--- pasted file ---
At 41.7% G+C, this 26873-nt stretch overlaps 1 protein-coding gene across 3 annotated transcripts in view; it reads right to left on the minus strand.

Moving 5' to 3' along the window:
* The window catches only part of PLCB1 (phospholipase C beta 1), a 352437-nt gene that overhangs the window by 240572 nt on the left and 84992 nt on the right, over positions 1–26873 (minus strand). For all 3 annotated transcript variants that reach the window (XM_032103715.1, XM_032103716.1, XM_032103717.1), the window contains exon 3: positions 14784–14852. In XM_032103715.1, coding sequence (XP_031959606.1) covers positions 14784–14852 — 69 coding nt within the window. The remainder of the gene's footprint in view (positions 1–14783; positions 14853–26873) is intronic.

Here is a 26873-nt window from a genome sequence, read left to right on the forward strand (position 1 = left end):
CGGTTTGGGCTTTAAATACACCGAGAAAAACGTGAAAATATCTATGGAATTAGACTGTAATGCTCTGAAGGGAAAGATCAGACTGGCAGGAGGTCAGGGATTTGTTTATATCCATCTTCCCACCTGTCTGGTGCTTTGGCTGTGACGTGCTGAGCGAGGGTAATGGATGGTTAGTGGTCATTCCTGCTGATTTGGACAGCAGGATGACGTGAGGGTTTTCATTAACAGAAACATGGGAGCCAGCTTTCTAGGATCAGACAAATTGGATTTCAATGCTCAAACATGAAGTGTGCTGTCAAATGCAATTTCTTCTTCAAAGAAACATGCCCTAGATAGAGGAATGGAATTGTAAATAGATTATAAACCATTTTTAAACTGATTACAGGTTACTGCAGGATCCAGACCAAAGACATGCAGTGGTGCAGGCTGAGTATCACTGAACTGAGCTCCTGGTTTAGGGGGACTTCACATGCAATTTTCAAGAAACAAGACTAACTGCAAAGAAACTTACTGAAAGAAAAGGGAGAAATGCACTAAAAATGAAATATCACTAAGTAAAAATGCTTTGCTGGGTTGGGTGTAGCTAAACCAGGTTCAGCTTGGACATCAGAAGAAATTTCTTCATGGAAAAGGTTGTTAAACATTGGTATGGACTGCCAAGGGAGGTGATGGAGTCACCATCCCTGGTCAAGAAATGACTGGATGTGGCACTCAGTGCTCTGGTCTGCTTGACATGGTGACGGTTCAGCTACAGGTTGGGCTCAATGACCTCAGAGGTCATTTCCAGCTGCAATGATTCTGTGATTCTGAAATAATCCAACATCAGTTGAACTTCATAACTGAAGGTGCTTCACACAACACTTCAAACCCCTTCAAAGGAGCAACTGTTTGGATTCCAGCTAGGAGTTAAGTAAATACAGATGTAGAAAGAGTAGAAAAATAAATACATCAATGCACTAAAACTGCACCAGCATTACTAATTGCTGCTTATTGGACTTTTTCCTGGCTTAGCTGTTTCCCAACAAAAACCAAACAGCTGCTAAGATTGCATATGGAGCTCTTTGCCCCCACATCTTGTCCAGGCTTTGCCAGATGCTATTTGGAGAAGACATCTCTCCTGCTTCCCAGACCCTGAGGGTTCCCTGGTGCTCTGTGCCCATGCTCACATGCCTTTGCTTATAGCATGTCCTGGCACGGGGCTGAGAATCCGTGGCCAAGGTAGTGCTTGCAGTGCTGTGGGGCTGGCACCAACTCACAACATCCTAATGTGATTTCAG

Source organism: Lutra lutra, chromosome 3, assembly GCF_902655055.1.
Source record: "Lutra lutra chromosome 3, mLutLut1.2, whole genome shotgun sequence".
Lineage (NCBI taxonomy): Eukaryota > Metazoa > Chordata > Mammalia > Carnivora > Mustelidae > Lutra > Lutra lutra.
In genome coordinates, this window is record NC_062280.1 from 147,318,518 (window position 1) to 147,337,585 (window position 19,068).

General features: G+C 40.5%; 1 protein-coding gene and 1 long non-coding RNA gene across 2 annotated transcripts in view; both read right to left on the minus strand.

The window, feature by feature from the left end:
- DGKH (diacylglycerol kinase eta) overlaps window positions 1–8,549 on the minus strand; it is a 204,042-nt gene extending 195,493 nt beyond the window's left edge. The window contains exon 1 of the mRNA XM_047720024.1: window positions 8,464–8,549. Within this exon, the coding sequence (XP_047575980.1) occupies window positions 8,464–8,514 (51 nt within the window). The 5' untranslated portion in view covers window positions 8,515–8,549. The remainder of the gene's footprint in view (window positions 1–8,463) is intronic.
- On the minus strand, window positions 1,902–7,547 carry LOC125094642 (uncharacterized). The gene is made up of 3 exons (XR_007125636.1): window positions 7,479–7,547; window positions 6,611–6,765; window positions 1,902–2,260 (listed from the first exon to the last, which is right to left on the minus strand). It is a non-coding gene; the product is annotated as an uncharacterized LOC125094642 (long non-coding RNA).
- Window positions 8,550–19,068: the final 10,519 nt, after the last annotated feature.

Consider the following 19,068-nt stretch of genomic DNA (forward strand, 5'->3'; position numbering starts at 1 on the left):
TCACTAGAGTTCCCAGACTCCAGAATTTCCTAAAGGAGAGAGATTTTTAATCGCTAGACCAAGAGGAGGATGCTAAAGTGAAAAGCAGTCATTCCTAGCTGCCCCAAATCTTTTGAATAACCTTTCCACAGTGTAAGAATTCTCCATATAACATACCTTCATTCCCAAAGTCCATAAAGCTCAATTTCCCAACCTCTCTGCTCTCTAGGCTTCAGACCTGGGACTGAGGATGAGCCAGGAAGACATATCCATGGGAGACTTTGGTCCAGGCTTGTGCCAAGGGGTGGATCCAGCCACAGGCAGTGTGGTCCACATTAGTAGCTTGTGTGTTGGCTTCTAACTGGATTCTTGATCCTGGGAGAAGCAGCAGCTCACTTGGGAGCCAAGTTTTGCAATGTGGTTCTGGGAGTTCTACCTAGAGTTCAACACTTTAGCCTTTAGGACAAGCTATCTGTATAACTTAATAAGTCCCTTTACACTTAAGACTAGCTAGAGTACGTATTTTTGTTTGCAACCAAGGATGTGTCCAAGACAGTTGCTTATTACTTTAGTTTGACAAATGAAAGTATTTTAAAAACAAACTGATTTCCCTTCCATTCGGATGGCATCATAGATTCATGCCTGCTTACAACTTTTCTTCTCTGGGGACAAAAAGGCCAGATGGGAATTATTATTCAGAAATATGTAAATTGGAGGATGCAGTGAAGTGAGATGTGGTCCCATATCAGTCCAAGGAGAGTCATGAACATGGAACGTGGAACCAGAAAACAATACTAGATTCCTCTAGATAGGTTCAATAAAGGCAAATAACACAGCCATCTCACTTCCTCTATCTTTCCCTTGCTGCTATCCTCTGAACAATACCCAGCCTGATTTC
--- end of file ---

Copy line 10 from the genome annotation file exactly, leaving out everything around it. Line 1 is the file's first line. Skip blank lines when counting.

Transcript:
General features: G+C 40.5%; 1 protein-coding gene and 1 long non-coding RNA gene across 2 annotated transcripts in view; both read right to left on the minus strand.